July 13, 2002
Portugal and Italy Run Afoul of Euro Pact Without Penalty
RUSSELS, July 12 — Portugal and Italy, which agreed along with 10 other European nations to abide by firm fiscal rules when the single euro currency was established, have acknowledged that their national budgets are breaking those rules.
But the European Commission, whose job it is to enforce the rules, is responding by putting off having to recognize the breaches and looking for ways to ease the requirements.
Portugal's prime minister said today that when final figures are available, he believes his country's budget deficit for last year will be about 3.9 percent of gross domestic product, well above the 3 percent ceiling laid down in the euro rules, known as the stability and growth pact.
Italy said in its latest four-year economic plan that it was aiming for a deficit of 0.8 percent in 2003, abandoning a commitment under the pact to bring its budget near to balance.
Though few experts doubt that Portugal and Italy are afoul of the rules, Gerassimos Thomas, a spokesman for the commission on economic and monetary matters, said it was too soon to act. "We are waiting for official data," he said.
That will come soon from Portugal, where an audit task force is expected to issue a report confirming the 3.9 percent figure later this month. Italy will give an official estimate for 2003 in September, when it announces next year's budget.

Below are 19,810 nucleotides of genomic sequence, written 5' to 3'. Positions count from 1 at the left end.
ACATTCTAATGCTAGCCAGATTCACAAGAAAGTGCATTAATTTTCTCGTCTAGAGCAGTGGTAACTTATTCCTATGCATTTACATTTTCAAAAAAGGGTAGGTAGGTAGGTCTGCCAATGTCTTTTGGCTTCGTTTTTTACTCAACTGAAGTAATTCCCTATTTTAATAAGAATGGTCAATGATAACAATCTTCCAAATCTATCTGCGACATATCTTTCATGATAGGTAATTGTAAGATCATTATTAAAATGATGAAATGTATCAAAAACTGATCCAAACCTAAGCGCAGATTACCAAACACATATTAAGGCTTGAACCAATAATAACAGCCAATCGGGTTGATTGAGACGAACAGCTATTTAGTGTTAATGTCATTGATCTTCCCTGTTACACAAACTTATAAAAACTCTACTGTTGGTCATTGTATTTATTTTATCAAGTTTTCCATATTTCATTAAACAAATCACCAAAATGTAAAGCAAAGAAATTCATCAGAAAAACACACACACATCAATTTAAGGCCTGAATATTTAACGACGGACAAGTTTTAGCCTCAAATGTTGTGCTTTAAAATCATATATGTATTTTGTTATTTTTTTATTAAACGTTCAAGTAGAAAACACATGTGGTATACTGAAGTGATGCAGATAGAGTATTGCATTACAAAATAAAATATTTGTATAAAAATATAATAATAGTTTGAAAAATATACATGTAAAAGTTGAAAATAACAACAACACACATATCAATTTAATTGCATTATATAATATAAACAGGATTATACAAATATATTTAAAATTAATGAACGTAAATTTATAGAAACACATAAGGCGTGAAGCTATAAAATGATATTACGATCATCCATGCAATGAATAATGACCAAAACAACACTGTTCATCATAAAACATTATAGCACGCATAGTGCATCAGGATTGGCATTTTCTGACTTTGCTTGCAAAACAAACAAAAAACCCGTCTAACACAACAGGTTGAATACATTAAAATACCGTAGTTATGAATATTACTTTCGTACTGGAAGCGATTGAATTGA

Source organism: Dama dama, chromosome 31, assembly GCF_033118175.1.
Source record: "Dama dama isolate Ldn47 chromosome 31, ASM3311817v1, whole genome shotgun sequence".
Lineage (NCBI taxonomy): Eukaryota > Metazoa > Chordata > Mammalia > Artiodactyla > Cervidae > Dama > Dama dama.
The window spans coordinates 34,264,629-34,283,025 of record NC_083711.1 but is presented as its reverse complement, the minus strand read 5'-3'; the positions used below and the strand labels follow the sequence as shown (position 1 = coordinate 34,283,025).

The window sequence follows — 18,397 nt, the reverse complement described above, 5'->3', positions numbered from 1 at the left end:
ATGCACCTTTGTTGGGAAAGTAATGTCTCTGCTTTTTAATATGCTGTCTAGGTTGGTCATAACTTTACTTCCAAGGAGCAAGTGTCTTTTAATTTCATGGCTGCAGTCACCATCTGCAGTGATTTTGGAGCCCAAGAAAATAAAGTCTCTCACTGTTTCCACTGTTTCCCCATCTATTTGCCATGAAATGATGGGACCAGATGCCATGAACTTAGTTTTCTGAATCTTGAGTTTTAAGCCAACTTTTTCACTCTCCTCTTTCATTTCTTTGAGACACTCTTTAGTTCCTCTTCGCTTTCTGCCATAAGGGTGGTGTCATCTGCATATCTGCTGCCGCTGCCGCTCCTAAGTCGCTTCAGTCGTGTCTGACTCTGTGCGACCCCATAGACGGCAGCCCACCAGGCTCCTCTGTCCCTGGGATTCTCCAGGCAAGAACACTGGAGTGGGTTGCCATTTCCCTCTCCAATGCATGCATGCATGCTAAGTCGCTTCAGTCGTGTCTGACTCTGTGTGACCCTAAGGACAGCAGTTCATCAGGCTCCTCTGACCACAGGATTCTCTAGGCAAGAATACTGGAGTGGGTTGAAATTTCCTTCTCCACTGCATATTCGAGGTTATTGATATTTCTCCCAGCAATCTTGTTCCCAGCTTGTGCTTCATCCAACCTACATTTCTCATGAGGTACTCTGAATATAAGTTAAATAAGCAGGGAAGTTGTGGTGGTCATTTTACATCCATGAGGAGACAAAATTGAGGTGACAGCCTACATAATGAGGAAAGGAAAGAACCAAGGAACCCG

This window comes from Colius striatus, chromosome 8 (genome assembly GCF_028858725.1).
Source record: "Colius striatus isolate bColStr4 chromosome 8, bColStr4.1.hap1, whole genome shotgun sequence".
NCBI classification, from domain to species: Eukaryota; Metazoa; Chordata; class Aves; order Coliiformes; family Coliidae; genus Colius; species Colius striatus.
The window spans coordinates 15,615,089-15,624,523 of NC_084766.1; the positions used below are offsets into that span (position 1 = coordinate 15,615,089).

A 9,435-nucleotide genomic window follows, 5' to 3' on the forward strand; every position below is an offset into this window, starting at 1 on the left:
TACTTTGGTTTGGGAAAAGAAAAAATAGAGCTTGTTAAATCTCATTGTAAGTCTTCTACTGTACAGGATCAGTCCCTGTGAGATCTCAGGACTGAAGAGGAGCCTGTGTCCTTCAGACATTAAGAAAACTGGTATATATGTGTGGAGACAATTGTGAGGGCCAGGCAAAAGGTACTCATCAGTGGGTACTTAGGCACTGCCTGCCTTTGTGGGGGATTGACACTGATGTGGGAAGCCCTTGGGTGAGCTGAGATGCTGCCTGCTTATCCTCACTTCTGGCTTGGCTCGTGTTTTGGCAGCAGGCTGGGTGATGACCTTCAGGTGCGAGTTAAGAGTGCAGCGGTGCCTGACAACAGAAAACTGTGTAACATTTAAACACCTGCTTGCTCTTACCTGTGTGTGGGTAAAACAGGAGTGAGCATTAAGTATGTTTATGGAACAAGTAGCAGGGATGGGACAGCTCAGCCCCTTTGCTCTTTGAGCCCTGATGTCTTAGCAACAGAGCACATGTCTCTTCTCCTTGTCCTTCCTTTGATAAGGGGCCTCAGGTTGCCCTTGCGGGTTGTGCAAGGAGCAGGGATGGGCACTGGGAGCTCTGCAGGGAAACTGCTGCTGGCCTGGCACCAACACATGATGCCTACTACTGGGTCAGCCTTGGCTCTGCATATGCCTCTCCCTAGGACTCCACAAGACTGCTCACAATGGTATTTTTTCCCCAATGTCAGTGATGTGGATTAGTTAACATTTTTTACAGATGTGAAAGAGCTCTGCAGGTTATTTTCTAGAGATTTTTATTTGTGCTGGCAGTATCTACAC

Mr. Thomas denied that the commission was ducking the issue. "If Portugal's official figure for last year is over 3 percent, the commission is obliged to start the excessive deficit procedure," he said.
But in practical terms, that procedure will involve a lot of waiting and seeing. Mr. Thomas said the commission would start by preparing its own report on Portugal's economy and how the country's finances have been managed since the deficit seemed likely to exceed the ceiling. Then, Portugal would probably be given a year to return to compliance before the commission and the European Union's finance ministers considered imposing the fines called for in the pact.
Mr. Thomas said the commission would wait until September before deciding what to do about Italy, because there was still hope it could squeak by with a deficit of 0.5 percent or less, close enough to balance to satisfy the pact's requirements.
The commission proposed earlier this year that warning letters be sent to Portugal and to Germany, the largest economy in the 12-member euro zone, when it was becoming clear that both were running growing deficits. But the finance ministers overruled the commission and criticized it as failing to take the global slowdown into account, especially in the case of Germany.
The commission has since struggled to hold the pact together against criticism that the rules put too tight a straitjacket on national economic policy. On Thursday, the European Union's commissioner for economic and monetary affairs, Pedro Solbes, presented a plan for a more flexible approach to the pact at a meeting of senior finance officials from the 12 euro nations.
Mr. Solbes proposed giving countries that have managed to balance their budgets more room for maneuver when future economic downturns and shocks threaten growth. But none of the three biggest euro nations — France, Italy and Germany — would qualify now, and the plan would not get Portugal off the hook, a commission official said. Little progress was made on the plan at the meeting on Thursday.
"It was difficult to discuss this when the three most important players around the table each face short-term budgetary difficulties," one diplomat said. "How can you have a serene and rational debate in such circumstances?"